Currently, a number close to three million Syrian children are out of school and aren’t receiving any type of formal or informal education. Many children are part of families who have left Syria and gone to neighboring countries, making schooling even more difficult. Out of all international humanitarian aid, only a mere 2% is given to funding education. Pearson, a global education publisher, is spending around $1.5 million dollars to help solve Syria’s refugee education crisis. In addition, Pearson spent almost $800k on two education centers in Amman, Jordan, which are run by Save the Children. According to Amanda Gardiner, vice president of sustainability and social innovation at Pearson, the need for education “is enormous. Access to schooling is not the only issue – the quality of education has declined as a result of overcrowded classrooms, curriculum complexities, cultural barriers and other challenges. Absorbing the influx of refugees has been an immense struggle for Syria’s neighbors.” Finding enough teachers for the large amount of students proves just as challenging. Rob Williams, chief executive of War Child UK, says that “Children in Jordan’s Zaa’tari refugee camp have told us about classes with 120 students and one teacher. Some families might be motivated enough to find $1 to send their children to school if there was a private one” Children desperately need schooling, and the long-term impact of Syrian children never returning to school or receiving education has been estimated at 5.4% of Syria’s GDP, according to Save the Children.
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For many refugee children, surviving is life, and having fun is not part of life. Zakira, a charity that means “memory” in Arabic, paired with UNICEF to give Syrian and Palestinian refugee children disposable cameras and photography lessons. This helps to give children a taste of childhood. “These young photographers do not try to show the misery of their life in the settlements nor do they make any kind of statement. They merely capture pictures of the world around them and the intimacy of their daily life with a stunning genuineness,” according to Zakira. These photos not only allow an outlet for the children, but serve as a perspective to see life in a refugee camp from the point of view from a child.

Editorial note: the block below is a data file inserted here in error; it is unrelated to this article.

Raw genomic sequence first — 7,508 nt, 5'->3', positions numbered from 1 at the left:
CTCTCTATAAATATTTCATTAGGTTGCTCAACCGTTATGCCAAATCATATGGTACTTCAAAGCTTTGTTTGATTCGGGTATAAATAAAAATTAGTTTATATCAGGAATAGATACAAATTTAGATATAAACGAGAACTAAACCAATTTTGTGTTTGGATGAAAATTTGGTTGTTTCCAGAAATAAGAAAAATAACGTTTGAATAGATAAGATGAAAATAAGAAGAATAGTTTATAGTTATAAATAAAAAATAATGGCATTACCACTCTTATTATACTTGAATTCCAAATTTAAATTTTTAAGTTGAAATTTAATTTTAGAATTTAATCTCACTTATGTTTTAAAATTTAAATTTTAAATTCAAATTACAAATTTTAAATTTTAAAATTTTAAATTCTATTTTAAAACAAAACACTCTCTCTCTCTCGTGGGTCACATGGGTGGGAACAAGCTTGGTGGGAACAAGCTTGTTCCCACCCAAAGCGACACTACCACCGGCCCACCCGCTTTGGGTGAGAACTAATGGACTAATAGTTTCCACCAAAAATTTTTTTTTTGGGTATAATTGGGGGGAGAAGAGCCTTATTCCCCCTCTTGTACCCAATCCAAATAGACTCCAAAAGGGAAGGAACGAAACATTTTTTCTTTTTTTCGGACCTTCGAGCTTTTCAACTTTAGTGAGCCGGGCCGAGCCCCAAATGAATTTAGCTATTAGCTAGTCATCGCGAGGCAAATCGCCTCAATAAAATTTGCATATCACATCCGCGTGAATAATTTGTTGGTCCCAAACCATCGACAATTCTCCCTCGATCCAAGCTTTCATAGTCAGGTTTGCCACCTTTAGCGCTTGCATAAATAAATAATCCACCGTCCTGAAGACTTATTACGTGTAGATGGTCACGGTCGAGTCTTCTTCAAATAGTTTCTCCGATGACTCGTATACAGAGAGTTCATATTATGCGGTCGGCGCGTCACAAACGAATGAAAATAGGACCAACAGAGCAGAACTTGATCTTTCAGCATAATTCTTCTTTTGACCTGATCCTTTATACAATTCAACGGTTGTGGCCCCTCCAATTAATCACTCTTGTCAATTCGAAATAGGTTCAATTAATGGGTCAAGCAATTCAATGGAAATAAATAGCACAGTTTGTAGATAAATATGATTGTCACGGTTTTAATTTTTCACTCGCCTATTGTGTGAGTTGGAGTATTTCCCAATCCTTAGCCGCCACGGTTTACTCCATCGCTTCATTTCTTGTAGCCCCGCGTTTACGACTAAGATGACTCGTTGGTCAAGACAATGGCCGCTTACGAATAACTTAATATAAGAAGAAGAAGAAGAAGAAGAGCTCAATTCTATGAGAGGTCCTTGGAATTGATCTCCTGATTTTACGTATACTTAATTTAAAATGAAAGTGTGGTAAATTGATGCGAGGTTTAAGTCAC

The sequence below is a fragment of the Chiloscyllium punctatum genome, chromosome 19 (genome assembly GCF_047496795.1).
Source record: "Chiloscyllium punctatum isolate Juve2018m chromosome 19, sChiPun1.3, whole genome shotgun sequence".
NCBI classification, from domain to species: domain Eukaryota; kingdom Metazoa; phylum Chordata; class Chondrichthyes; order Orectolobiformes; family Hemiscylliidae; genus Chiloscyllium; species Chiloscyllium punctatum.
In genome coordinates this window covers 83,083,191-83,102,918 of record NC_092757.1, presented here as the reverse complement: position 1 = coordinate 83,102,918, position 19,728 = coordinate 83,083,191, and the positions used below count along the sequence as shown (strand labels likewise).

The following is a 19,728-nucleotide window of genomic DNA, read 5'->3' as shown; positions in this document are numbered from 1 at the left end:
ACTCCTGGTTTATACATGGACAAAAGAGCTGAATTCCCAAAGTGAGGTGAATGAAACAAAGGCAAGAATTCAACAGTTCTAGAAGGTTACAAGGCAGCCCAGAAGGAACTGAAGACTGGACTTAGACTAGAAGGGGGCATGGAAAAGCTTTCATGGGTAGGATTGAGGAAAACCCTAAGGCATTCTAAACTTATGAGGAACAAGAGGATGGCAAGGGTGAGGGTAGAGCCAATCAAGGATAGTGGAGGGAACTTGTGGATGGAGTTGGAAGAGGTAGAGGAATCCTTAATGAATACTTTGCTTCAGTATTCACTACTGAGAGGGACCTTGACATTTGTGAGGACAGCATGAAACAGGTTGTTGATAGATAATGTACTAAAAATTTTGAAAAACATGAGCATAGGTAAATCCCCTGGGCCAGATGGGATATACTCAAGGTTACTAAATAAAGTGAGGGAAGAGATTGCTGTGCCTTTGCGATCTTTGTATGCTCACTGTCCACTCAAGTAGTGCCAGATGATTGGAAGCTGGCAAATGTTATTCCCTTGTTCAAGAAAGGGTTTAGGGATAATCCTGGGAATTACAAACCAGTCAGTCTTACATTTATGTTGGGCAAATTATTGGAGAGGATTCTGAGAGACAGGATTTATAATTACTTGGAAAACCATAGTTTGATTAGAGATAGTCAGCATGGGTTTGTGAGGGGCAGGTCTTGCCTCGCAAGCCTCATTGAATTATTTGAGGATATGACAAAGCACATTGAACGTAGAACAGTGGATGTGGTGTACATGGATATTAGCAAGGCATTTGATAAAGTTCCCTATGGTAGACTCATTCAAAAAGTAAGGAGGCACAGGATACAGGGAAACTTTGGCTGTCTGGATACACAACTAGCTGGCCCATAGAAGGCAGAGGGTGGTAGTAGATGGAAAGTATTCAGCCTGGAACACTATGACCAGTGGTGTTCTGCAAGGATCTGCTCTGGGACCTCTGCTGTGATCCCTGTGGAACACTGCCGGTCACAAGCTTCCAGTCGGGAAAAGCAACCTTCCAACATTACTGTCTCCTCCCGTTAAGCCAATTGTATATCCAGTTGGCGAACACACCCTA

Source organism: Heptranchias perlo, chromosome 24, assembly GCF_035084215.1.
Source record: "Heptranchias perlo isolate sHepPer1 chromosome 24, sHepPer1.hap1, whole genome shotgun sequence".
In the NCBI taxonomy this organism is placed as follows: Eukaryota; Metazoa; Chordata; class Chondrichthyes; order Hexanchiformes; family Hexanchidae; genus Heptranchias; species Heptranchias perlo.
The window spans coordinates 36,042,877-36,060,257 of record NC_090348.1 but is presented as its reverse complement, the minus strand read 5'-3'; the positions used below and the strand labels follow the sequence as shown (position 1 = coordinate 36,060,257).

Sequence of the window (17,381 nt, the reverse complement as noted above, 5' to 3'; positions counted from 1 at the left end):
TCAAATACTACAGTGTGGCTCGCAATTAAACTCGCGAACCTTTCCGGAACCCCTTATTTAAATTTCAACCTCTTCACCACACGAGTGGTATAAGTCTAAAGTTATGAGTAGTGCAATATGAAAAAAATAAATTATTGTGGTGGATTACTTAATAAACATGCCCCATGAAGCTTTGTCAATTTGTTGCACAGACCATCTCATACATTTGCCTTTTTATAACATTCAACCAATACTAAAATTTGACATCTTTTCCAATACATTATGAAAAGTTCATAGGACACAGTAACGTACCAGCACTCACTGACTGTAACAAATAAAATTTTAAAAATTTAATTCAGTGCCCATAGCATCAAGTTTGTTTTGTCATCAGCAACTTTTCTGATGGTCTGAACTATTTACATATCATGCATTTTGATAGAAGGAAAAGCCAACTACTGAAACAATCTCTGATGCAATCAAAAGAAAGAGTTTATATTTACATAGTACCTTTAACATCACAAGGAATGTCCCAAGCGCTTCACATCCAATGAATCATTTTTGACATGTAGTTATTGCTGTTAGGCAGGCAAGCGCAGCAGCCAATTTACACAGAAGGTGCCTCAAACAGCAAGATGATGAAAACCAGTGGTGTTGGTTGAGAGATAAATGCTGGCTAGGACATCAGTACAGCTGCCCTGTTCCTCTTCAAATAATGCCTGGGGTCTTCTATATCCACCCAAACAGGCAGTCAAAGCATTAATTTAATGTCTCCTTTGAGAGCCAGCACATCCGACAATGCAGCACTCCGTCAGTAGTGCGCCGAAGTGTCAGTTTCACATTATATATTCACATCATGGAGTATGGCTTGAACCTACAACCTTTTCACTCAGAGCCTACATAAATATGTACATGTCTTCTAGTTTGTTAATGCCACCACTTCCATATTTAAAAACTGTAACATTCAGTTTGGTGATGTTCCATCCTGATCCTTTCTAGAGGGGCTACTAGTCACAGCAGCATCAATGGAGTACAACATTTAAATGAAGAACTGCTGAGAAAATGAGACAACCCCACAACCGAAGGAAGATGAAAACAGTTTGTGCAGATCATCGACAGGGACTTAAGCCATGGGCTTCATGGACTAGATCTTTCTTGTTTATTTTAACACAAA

(İslam Yakut – Anadolu Ajansı)
In Istanbul, Turkey, a new psychological therapy and rehabilitation center opened in June. Turkey. Almost 1.8 displaced have sought refuge in Turkey. Syrians center will use psychotherapy, art therapy, as well as other therapies to help children and their mothers. The project is led by Muntada Aid and the Alliance of international Doctors. Children who experienced war often need psychological treatment, yet an estimated 2 million Syrian refugee children do not receive help. Regarding the motivation to open the center, the director of the Alliance of International Doctors, Mevlüt Yurtseven, stated “Syrian children underwent the most severe trauma during the war and they aimed to help them to recover.” The center hopes to reach out and help many of the Syrians who fled their country four years ago and came to Turkey.
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Over 240 Syrian refugee families have been living in a town’s former prison in Kurdistan. This prison also used to house Saddam Hussein. Every week, children who live in the prison gather and paint murals onto the walls. The bright murals not only improve the bleak atmosphere of the prison walls, but serve as a creative outlet for refugee children in the camp.The children are encouraged to bring their own drawings to serve as inspiration for the mural they paint. Focusing on positive imagery rather than bad experiences allows for focus on the future. The children were asked to paint pictures of their hopes and dreams. Castle Art, an NGO, supported the children’s creation of artwork in a healing way.
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Malala Yousafzai wrote an essay for The Telegraph, and talked about launching a new campaign entitled #BooksNotBullets, in an attempt to promote education and equal living around the world. Still completely humble, when confronted with the notion of being special she was confused.’ Am I unique because I’m a girl who was stopped from getting an education? Because that is also true for over 60 million other girls around the world.’ She spoke about the importance of unity, and how powerful people can be when united. In reference to the millions of Syrian refugees without education, she explained that ‘being a refugee is no excuse to learn less. On the contrary, it is a motivation to learn more. Their situation could not, and should not, be an excuse for them to receive less than their right — a quality primary and secondary education.’ She urged ‘world leaders to choose books over bullets,’ and explained that every girl can be reached with the power of education. Malala turned 18 years old just last month.
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Young Somali Children living in a Refugee camp in Kenya write letters of hope to refugee children in Syria. “Be the stars and the new presidents,” said one young Somali boy in his letter. They offer encouragement, advice, and urge them to do everything they can to get an education and keep learning. Read the article and their letters here.
Syrian children living in the Zaatari Refugee Camp in Jordan give their perspective on the things that have happened and difficulties they’ve faced. They dream of going back to Syria and becoming anything from a doctor to a lawyer who protects human rights. Watch the full video here.